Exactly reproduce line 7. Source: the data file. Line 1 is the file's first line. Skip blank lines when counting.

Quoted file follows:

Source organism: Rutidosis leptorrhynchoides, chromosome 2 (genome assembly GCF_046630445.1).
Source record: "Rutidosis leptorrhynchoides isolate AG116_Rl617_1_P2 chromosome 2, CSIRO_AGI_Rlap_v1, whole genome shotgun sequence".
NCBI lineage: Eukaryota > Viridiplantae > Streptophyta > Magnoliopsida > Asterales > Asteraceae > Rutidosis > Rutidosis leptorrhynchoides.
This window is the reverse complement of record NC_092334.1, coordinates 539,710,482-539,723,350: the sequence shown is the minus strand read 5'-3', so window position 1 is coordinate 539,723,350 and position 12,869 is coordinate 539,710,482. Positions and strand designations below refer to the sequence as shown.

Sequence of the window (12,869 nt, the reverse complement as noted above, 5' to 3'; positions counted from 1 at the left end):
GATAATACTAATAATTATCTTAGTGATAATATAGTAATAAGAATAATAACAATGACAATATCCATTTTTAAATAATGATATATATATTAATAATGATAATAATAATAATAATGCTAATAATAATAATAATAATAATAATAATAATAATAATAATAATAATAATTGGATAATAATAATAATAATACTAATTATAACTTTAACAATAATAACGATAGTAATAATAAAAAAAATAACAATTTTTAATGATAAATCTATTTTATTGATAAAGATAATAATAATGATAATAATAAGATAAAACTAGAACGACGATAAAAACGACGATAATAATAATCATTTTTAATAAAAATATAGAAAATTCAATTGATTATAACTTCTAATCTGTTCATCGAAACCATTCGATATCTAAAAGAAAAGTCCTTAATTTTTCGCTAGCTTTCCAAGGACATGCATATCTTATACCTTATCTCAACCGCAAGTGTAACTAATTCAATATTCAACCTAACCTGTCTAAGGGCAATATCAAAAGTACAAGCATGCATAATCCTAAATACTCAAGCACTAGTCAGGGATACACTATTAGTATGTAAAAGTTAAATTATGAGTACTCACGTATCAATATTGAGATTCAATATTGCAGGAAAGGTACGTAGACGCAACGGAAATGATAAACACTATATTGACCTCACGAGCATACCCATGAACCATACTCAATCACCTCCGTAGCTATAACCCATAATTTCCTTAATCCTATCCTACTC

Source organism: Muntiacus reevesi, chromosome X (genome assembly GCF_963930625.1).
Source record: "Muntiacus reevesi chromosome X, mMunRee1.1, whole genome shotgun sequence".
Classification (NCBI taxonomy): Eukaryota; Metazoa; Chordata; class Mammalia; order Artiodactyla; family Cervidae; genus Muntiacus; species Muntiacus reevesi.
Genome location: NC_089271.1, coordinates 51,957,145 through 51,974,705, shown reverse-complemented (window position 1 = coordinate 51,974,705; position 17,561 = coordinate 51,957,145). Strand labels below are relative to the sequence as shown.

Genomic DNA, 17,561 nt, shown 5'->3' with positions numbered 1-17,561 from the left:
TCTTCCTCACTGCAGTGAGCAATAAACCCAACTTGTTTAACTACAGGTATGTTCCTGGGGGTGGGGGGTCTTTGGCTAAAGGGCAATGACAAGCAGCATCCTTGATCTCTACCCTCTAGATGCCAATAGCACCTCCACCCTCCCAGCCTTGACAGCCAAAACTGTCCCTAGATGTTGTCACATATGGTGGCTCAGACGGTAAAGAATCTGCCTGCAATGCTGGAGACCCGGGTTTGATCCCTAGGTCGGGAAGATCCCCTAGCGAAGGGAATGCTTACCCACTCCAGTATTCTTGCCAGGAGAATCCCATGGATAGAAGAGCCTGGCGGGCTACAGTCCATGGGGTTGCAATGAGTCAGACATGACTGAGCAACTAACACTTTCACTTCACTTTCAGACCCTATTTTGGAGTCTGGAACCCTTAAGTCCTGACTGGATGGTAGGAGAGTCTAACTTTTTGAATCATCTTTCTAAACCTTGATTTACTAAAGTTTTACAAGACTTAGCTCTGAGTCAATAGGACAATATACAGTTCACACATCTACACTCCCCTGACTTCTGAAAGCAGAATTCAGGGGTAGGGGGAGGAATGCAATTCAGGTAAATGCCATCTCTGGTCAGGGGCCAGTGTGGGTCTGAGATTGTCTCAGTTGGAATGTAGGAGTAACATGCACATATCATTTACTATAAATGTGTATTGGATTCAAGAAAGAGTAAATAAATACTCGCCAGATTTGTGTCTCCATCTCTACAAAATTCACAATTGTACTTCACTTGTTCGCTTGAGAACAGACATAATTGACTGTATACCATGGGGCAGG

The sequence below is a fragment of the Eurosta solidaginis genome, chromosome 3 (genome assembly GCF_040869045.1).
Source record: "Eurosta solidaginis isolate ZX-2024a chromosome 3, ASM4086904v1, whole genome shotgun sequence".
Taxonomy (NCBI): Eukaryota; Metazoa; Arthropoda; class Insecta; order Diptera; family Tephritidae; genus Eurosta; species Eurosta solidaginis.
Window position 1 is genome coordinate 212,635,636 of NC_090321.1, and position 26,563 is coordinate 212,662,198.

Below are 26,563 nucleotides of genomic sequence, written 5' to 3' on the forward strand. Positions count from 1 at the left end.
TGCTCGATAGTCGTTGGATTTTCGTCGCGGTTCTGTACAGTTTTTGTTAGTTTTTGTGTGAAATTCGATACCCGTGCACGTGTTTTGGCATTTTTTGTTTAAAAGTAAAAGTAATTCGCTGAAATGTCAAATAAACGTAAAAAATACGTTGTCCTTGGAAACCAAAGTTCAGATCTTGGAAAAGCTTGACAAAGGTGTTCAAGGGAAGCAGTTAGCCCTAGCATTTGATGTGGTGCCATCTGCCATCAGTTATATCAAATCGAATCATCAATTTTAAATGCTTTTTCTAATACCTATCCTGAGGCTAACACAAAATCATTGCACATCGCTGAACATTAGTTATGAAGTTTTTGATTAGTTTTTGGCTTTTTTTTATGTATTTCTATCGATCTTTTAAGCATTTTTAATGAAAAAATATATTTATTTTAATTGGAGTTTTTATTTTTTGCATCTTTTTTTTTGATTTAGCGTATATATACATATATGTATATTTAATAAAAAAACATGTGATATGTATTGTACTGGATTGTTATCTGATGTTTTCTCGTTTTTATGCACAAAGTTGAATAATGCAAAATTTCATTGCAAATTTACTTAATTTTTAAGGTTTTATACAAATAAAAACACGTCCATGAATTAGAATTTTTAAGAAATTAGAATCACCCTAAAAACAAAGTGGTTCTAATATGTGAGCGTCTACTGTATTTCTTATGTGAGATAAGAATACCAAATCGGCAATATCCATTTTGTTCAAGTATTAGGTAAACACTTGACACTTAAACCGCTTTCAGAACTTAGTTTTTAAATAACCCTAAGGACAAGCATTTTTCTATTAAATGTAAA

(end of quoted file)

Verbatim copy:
Source organism: Muntiacus reevesi, chromosome X (genome assembly GCF_963930625.1).